End of February 2010 has marked the first signs of recovery at most international luxury hotel chains, as reflected in improving occupancy rates and demand. However, the recovery process has been slow and hoteliers do no longer expect to return to the performances registered prior to the debut of the international crisis. Properties in the main capital cities such as London, New York, Milan, Paris and Tokyo have been the first to show stronger sales and improved occupancy rates. These are also the key locations for the top luxury chains where they exercise they pricing power, being known that these cities generate most of the revenue due to the higher pricing. Ritz Carlton, Mandarin Oriental, Park Hyatt and Four Seasons have been reporting increased sales in the past 4 months.
Unfortunately, the crisis has determined most luxury chains to resort to previously unseen promotions and discount packages, most of them realizing consumers are less and less brand oriented and more price sensitive when making their bookings. By lowering prices, luxury hotels have become more affordable and this has had damaging effect on the core essence of the positioning of a luxury hotel, which is exclusivity. Most luxury chains introduced extra complimentary accommodation nights for minimum stays, large discounts for advance payments or packages which include business services or F&B vouchers. All these promotions have attracted a new customer base for the top luxury hotels, mostly short leisure stays.
The financial crisis has also had a dramatic effect on corporate sales, most international corporations cutting drastically travel costs. Nowadays, for business executives staying at a Four Seasons or Ritz Carlton is most likely regarded outrageous and offensive, while most companies are struggling to cut costs. For many luxury hotel chains this ”image factor” has become a very difficult issue to tackle in relating to potential corporate consumers. The hotels which have understood they have to lower even further their corporate contractual rates are the ones which have managed to maintain a constant or even increasing level of corporate sales.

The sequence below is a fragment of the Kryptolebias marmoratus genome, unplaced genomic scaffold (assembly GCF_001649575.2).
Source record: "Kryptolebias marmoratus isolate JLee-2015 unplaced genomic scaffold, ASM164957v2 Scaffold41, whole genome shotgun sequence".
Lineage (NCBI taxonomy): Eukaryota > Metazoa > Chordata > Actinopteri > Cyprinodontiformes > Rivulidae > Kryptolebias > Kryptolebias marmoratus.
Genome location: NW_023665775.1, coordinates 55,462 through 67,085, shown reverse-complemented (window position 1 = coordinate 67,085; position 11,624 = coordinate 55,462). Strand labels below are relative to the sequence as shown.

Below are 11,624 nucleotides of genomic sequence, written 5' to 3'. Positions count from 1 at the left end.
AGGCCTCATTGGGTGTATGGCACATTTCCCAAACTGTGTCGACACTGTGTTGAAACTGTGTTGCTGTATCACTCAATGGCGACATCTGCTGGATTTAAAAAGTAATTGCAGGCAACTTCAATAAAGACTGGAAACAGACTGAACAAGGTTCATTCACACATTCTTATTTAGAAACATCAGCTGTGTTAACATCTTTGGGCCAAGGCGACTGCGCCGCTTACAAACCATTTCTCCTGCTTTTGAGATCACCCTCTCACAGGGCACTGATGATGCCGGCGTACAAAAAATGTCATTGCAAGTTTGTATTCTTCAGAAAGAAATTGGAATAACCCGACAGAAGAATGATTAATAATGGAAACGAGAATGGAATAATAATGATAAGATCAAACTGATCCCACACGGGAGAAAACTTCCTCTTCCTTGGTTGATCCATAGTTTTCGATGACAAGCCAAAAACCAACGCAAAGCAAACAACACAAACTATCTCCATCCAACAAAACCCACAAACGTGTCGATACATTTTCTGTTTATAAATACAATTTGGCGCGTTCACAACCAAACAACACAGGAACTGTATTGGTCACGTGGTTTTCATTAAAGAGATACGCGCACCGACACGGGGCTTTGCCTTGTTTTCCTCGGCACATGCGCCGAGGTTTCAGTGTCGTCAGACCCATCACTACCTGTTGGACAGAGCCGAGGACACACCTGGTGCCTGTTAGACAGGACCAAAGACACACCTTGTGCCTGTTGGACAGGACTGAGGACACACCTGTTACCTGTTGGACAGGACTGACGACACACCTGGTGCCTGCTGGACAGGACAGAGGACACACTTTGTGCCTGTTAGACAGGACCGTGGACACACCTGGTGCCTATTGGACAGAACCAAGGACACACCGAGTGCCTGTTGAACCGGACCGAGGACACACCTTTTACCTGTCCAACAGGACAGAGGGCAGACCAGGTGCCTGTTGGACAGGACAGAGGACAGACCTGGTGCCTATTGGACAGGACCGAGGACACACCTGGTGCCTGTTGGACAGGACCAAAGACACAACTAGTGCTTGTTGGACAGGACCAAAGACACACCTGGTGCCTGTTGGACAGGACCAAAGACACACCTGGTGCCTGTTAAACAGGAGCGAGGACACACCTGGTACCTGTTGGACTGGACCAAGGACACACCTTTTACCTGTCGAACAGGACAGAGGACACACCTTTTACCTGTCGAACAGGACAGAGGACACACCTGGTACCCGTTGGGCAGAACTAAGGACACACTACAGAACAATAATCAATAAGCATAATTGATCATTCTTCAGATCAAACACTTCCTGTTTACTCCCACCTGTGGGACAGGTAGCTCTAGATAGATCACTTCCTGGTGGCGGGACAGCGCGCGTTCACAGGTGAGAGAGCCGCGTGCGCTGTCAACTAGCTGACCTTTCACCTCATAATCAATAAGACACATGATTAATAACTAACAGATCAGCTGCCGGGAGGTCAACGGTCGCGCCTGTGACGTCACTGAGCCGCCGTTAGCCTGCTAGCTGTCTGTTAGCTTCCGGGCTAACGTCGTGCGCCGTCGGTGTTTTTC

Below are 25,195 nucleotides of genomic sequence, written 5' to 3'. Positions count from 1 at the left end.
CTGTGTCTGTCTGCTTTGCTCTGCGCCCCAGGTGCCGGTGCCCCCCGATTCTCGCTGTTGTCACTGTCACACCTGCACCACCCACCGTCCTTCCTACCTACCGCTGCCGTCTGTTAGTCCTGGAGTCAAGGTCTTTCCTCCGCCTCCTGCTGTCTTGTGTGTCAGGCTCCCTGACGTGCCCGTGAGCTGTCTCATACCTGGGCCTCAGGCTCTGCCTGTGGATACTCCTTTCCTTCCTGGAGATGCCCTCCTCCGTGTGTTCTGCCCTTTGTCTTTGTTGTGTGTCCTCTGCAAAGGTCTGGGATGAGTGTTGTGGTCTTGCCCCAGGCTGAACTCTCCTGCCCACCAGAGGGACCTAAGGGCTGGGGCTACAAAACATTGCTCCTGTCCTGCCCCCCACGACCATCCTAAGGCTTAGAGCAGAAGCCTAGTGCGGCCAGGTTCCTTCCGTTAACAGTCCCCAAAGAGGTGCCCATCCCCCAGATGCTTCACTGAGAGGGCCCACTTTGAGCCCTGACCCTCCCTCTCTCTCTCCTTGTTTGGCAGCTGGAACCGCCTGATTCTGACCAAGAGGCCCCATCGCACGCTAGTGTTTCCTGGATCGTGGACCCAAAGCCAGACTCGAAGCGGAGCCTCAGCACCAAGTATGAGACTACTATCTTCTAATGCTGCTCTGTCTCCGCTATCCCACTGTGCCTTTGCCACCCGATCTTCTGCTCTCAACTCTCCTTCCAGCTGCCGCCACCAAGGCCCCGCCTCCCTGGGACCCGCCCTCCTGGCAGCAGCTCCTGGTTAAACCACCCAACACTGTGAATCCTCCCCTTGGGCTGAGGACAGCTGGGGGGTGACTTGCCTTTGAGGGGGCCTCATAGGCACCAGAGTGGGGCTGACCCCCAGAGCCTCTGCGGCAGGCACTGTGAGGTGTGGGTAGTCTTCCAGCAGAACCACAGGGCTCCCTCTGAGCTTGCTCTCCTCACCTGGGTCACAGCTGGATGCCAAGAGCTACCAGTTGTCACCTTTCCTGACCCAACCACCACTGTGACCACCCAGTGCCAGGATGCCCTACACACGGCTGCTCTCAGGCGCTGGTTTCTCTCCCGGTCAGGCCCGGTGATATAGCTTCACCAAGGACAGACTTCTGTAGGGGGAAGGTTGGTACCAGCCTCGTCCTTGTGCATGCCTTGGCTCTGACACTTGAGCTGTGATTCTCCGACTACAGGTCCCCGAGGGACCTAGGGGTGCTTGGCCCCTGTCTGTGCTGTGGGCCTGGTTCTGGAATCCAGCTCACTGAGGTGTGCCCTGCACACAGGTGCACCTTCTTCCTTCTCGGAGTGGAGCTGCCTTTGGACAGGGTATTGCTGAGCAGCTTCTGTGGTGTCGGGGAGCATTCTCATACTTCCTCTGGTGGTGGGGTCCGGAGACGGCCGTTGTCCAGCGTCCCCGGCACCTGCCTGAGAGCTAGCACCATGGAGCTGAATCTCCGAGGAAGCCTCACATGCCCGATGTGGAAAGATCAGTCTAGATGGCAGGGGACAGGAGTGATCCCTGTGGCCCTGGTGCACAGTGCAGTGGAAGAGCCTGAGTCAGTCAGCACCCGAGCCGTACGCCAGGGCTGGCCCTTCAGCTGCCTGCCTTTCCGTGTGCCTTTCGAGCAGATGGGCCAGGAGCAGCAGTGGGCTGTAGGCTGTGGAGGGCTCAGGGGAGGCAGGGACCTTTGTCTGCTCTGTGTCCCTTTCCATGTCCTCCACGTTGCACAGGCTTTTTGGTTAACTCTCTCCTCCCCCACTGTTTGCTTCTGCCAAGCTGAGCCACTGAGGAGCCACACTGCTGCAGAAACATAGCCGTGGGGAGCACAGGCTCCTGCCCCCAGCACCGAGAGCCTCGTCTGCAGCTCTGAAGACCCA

Another factor which has been having a negative influence on the performance of the luxury hotel chains is the continuous cost cutting strategy . One such negative example is the decision of some luxury chains to cut the number of their staff in Concierge, otherwise crucial services for any luxury hotel. If cutting the flowers or the evening amenity at evening turndown may likely go un-notice, regular customers will not be happy to spend twice as much time to ask for a concierge service. Some luxury chains have even gone further by cutting guest relations services, directly affecting overall customer experience in a luxury hotel.
The real winners which will emerge even stronger from the international crisis will be those hotel management chains which will realize the importance of maitaining a high level of customer service, while providing a good quality product. They will also have to master their relationships with hotel owners, who are the first to acquiesce to cost cutting measurements and postponement of essential renovation and refurbishing works.
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